There was some discussion on whether EPA should be sent draft copies of the plan amendments.  EPA does not like to see additional changes (other than their own) to a document.  If we send them a draft, there will be additional comments from CSSA and AFCEE.  It may be better to send them the final only.  If EPA has comments, they could be addressed in a letter, or as an attachment to the final plan.

Bench-Scale Treatability Studies

Jo initiated the treatability study discussion by noting that the contaminant of concern for the studies is lead.  Lead is a problem at many sites at CSSA, and results of studies at B-20 will be used to identify remedial options for these other sites.  Julie noted that there are two areas of concern at B-20.  First, there are ammunition disposal areas which consist primarily of sand and lead shot.  Second, there is a large area where clayey surface soils are contaminated with lead, mercury, barium, and cadmium.  Julie suggested that studies on the sandy material would likely not indicate the effectiveness on the technology on clayey soils.  The matrix will affect the effectiveness.  Excavation and disposal is probably the most cost effective way to remediate ammunition disposal areas.  Julie suggested that the studies be conducted on contaminated clayey surface soils.  Jo and Brian agreed, and Jo added that a tech meeting will be held with Beth Berman before the studies are started.  Specific area where samples will be taken will be discussed at that time.

Jo and Brian added that one of the goals of the treatability studies is to find a way to reduce the area of concern (if elimination is impossible).  Since lead contamination is most prevalent, an effective method to remediate lead would help to reduce the size exceeding standard 1.  If a method for remediating barium cannot be found, then maybe just the area with high barium levels will have to be closed under standard 2.  Julie asked that, although lead is the primary focus, should we test each method’s efficiency at removing other metals of concern.  Jo said yes, and if possible, use sample that is affected by all metals.

The only deliverable will be the treatability study report.  Jo said that the report should not be research paper-oriented;  just present the studies, results, and make recommendations.  Jo envisions that the report will be similar to a corrective measures study (CMS).  Phytoremediation subcontractors may choose to produce research paper based on results, but that will not be done on project time.  Phytoremediation and soil washing bench-scale studies will be done in subcontractors labs.  Phytoremediation will consist of two harvests.  Weather station data can be provided to phytoremediation subcontractor for use in identifying appropriate plant species.

Rod asked where will CSSA be at the end of this work.  Will more investigations be necessary?  Jo said that a remedial method will be recommended, and associated costs will be provided.  With this information, CSSA can decide if they want to remediate the site, or if they want to close portions of the site under standard 2.  In addition, UXO should no longer be a concern at the site.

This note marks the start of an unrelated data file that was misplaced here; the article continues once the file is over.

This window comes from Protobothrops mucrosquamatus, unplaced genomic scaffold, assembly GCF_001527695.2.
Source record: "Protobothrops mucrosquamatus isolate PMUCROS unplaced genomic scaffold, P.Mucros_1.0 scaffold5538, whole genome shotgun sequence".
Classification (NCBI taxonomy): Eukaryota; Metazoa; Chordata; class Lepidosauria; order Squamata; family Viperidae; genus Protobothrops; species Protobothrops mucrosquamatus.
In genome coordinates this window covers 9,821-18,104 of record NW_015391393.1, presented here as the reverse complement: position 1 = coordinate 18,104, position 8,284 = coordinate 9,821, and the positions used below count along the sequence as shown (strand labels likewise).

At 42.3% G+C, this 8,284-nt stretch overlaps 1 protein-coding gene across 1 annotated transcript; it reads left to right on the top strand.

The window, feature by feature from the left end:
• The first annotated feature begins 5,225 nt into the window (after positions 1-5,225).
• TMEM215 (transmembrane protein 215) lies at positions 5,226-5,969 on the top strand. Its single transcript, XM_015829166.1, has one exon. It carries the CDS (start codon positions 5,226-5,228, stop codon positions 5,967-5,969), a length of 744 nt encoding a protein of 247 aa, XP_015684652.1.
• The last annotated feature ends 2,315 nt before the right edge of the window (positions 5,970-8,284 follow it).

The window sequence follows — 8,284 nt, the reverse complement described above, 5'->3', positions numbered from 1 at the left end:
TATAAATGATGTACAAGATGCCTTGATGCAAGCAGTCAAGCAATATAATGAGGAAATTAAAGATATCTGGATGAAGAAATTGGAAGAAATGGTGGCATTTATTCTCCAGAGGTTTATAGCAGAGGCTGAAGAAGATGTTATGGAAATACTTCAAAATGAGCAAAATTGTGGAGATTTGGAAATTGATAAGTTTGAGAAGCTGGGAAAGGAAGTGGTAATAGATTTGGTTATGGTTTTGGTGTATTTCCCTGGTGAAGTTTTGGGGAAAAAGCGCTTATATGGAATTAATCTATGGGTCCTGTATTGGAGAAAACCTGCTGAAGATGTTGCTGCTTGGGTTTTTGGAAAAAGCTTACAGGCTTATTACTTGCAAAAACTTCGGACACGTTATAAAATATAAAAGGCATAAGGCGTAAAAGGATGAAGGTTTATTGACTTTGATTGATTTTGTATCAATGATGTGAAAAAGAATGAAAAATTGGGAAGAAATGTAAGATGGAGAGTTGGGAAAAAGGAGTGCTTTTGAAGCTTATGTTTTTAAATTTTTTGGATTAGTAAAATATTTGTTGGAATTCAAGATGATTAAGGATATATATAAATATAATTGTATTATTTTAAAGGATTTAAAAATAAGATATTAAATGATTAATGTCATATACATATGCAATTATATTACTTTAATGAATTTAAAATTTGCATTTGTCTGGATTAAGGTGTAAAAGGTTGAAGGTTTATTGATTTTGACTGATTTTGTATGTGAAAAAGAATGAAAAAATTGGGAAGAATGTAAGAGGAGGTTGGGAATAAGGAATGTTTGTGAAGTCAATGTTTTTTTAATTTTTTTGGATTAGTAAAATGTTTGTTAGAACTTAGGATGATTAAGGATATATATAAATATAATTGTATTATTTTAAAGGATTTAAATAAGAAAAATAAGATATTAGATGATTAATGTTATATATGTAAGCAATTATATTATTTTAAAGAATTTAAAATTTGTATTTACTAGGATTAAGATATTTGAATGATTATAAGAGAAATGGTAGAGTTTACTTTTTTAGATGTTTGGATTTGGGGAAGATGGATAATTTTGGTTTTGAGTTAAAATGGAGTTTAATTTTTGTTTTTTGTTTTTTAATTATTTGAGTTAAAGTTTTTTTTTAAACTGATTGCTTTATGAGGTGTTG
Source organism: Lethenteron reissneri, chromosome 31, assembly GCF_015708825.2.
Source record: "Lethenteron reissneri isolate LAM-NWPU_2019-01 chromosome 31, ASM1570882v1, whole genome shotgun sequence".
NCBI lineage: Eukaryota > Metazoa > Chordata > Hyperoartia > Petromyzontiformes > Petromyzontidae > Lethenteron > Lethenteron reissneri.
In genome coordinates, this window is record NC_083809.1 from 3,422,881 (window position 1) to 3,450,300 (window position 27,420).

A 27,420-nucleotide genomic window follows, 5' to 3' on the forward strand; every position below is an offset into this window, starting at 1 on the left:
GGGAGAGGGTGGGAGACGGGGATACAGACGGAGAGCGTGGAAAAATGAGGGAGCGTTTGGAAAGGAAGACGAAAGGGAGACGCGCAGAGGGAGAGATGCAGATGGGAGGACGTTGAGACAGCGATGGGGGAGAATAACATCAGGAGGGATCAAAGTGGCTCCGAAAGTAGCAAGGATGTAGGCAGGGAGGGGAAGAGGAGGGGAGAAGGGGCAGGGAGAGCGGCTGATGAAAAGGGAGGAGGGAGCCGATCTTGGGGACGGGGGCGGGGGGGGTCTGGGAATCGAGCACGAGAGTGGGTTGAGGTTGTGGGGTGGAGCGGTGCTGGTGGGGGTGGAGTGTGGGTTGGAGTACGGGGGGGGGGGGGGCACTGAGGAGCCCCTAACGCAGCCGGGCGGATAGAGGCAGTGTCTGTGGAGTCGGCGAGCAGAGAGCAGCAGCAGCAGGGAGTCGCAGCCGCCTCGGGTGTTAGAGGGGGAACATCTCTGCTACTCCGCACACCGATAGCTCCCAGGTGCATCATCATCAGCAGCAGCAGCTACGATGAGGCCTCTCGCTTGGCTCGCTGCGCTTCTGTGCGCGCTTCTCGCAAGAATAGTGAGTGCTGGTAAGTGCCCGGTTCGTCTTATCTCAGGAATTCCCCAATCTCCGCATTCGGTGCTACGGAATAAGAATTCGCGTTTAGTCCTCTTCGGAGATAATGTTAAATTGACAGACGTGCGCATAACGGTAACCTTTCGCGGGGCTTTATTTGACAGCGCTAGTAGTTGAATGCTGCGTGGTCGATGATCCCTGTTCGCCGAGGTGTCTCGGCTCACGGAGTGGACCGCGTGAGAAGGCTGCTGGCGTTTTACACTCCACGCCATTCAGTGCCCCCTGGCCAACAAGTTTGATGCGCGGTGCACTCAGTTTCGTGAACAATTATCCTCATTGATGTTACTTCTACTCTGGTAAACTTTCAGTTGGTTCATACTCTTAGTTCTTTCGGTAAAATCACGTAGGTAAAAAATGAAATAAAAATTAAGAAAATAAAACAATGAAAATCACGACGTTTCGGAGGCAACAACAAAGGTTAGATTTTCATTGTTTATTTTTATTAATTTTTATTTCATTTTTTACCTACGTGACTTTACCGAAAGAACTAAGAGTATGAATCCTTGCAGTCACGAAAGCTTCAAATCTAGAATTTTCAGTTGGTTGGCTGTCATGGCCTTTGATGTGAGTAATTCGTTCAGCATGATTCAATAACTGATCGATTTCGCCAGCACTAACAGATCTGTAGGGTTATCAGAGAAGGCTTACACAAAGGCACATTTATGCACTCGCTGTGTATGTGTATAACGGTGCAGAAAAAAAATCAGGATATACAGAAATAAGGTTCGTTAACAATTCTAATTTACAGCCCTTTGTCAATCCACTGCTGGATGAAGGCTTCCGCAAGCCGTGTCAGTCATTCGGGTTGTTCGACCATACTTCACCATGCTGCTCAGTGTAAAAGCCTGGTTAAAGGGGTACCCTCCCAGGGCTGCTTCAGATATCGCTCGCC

Brian Murphy asked if UXB International would be doing the UXO identification work.  Julie responded that Parsons ES must do competitive bidding unless prior arrangements (sole source approval) are made.  Nancy concurred that competitive bidding is necessary, but added that, since UXB International has done the previous UXO identification work at CSSA, their bid should reflect their prior experience.  It was also noted that UXB International will give a better price if they know they are bidding competitively.

Jo Mullen asked if subcontracting procedure would be necessary for analytical laboratory.  Inchcape won several other projects at CSSA, including the SWMU project (order RL17), and is one of only a few labs in Texas that can meet TNRCC, EPA, and AFCEE requirements.  Unfortunately, she added, some labs will say they can meet the project requirements, but when the project is started, it is found that the lab is not even familiar with the requirements, and a new lab must often be contracted (impacting project schedule and budget).  AFCEE has been pleased with Inchcape’s performance on other CSSA projects.  A sole source justification letter was used to contract Inchcape for some work for another project after the lab under contract went out of business.  Rod asked if that letter could be used to contract Inchcape again.  In addition, Rod looked at the cost proposal for this project, and noted that there is only $2,000 of lab work scheduled.  Julie added that this cost will be even less because field test kits will be used for explosives analyses. 


Teresa Anderson described that information to be input into GIS was identified by Brian Murphy several months ago when he visited the Parsons ES office in Austin.  Teresa asked Brian to prioritize input of that information.  (Note:  Prioritization is attached.) 

Teresa verified with Brian that the map of the facility which Parsons ES is currently using (10 foot contours) is the map that CSSA would like in GIS.  Teresa briefly described that Tri-Services Spatial Data Standards (TSSDS) would be used for the GIS standards for this project.  The TSSDS were developed by the Corps of Engineers for DoD facilities, and Parsons ES anticipates that these standards will be used by most DoD facilities in the future. 

Teresa asked about what types of periodic reminders CSSA would like built in to the GIS.  NPDES reporting reminders, waste reporting?  Brian will think about it, and Brian and Teresa will discuss later.  Brian mentioned wastewater effluent sampling.

GIS will be used by CSSA engineers.  Teresa asked Brian to think about how CSSA would like the user interface to be set up.

Julie said there are some other issues that have come up in Parsons ES preliminary work on the GIS.  In the future, analytical data can be requested in a specific electronic format so that it can be easily imported into the GIS.  Julie suggested that Brian consider having any analytical work he has done independently from this project provided in this same format.  Likewise for survey data, which in the future should be provided electronically in UTM coordinates.  Having this GIS will further standardize CSSA’s data.

Jo Mullen suggested that Parsons ES find out about IRPIMS-type database that U.S. Army Corps of Engineers is developing.  Since CSSA is an Army facility, their data format should match other Army facilities’ format.  Brian has the name of the contact at the Corps (Seattle).  Farrukh suggested that the laboratory performing the analyses also be identified in the database.

Available aerial photos were then discussed.  We currently have 1966, 1990, and 1991 photos for entire installation.  Brian said that 1995 are also available, maybe from United Aerial Mapping.